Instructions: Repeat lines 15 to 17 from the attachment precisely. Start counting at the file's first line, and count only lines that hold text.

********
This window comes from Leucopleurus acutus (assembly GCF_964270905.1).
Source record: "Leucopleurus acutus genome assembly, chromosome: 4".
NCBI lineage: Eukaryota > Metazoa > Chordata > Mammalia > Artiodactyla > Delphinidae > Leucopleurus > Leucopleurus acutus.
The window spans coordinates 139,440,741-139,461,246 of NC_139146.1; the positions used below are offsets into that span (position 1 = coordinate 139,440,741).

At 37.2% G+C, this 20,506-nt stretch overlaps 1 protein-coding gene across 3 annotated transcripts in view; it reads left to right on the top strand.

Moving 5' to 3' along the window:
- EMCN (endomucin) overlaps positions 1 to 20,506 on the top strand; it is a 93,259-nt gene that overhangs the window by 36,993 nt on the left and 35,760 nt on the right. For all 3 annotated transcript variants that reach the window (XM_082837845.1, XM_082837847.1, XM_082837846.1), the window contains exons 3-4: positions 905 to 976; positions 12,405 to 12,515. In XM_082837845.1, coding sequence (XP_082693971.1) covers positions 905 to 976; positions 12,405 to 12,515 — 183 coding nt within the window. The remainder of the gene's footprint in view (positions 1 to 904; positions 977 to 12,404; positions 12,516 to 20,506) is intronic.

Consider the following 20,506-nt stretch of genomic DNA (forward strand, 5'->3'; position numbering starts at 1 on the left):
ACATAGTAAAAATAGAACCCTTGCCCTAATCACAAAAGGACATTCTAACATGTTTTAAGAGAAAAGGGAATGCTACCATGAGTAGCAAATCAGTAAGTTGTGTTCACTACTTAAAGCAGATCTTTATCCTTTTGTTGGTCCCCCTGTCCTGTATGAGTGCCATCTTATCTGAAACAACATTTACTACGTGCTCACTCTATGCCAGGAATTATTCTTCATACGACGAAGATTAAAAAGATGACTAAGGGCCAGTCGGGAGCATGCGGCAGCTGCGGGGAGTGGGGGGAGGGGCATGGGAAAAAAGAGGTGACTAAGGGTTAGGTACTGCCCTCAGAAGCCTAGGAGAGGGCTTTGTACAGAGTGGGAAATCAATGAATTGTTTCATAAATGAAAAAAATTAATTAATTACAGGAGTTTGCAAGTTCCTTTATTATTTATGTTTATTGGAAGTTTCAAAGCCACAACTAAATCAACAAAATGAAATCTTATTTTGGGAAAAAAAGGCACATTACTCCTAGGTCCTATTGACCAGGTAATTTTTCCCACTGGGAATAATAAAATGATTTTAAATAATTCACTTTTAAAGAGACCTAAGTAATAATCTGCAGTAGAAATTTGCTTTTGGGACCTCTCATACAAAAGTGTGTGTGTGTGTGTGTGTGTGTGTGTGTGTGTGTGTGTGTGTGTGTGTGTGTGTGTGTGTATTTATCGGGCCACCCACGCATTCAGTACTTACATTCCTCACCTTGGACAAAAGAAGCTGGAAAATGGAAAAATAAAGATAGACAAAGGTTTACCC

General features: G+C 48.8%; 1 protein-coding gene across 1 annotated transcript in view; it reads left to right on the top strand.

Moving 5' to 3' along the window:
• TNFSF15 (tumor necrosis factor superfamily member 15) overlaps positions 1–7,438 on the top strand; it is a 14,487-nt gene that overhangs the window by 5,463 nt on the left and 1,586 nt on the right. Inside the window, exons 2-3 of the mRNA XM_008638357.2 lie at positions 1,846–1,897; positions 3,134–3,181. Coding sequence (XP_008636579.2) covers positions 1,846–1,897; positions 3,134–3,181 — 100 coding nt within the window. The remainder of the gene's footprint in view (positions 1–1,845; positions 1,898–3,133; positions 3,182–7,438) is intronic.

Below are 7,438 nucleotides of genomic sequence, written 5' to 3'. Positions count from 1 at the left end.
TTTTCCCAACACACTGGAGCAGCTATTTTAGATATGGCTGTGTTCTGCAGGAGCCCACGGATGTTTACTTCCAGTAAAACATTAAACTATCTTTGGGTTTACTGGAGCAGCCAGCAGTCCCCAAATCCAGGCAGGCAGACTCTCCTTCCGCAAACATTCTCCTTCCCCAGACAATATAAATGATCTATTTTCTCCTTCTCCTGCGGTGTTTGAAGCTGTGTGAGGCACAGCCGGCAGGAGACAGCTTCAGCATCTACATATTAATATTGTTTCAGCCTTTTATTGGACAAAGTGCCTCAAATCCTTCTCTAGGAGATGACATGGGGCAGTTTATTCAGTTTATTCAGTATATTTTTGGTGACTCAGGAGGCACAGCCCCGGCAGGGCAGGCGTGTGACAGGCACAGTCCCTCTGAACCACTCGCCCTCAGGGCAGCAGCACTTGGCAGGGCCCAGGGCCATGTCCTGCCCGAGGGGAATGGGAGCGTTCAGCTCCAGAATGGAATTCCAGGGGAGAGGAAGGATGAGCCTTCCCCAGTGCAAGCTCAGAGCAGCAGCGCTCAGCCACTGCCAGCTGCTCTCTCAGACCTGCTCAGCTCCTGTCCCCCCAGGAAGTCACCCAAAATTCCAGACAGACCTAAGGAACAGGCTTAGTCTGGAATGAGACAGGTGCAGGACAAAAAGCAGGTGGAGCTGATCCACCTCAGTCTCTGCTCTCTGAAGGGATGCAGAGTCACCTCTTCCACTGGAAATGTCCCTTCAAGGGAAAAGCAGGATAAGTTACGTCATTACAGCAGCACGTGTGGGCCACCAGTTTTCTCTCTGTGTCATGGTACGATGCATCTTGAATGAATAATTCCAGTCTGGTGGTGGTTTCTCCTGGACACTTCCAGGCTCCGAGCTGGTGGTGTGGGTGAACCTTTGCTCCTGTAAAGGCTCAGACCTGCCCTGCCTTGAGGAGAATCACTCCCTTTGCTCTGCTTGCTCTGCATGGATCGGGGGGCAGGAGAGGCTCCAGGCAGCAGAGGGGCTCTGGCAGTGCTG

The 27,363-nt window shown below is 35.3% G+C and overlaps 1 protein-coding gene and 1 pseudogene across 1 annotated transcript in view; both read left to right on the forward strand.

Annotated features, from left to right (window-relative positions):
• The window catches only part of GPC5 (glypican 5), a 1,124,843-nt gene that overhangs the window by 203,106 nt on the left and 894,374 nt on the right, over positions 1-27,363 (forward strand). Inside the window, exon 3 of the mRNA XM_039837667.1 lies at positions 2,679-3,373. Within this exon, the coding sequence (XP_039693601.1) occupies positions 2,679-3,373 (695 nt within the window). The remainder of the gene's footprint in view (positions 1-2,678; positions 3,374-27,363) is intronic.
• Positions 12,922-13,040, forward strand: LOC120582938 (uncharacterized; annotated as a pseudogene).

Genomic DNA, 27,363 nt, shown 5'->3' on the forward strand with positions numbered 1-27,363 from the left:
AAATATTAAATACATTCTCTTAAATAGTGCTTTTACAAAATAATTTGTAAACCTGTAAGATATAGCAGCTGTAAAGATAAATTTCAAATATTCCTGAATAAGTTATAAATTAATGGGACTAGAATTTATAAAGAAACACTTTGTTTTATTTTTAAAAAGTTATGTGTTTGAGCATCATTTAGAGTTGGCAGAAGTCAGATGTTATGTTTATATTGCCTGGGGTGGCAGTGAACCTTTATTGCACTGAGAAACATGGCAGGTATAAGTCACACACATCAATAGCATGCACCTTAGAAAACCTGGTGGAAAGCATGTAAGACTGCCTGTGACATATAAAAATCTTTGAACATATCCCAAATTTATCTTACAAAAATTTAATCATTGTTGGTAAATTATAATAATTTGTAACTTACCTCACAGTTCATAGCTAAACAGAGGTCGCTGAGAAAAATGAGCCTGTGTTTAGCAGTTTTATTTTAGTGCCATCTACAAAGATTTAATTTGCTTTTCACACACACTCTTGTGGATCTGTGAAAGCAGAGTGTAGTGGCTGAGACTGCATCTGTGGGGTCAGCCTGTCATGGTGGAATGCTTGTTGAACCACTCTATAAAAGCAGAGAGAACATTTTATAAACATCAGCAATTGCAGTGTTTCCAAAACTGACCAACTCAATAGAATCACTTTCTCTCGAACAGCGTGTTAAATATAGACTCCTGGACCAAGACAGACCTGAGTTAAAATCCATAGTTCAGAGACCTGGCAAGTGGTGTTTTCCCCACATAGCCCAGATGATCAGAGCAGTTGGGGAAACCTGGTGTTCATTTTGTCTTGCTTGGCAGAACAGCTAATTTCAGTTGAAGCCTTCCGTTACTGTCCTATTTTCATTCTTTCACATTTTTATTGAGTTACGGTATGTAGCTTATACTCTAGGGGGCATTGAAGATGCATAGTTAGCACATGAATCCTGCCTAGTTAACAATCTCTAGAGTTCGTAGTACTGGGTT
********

The 27,363-nt window shown below is 35.3% G+C and overlaps 1 protein-coding gene and 1 pseudogene across 1 annotated transcript in view; both read left to right on the forward strand.

Annotated features, from left to right (window-relative positions):
• The window catches only part of GPC5 (glypican 5), a 1,124,843-nt gene that overhangs the window by 203,106 nt on the left and 894,374 nt on the right, over positions 1-27,363 (forward strand). Inside the window, exon 3 of the mRNA XM_039837667.1 lies at positions 2,679-3,373. Within this exon, the coding sequence (XP_039693601.1) occupies positions 2,679-3,373 (695 nt within the window). The remainder of the gene's footprint in view (positions 1-2,678; positions 3,374-27,363) is intronic.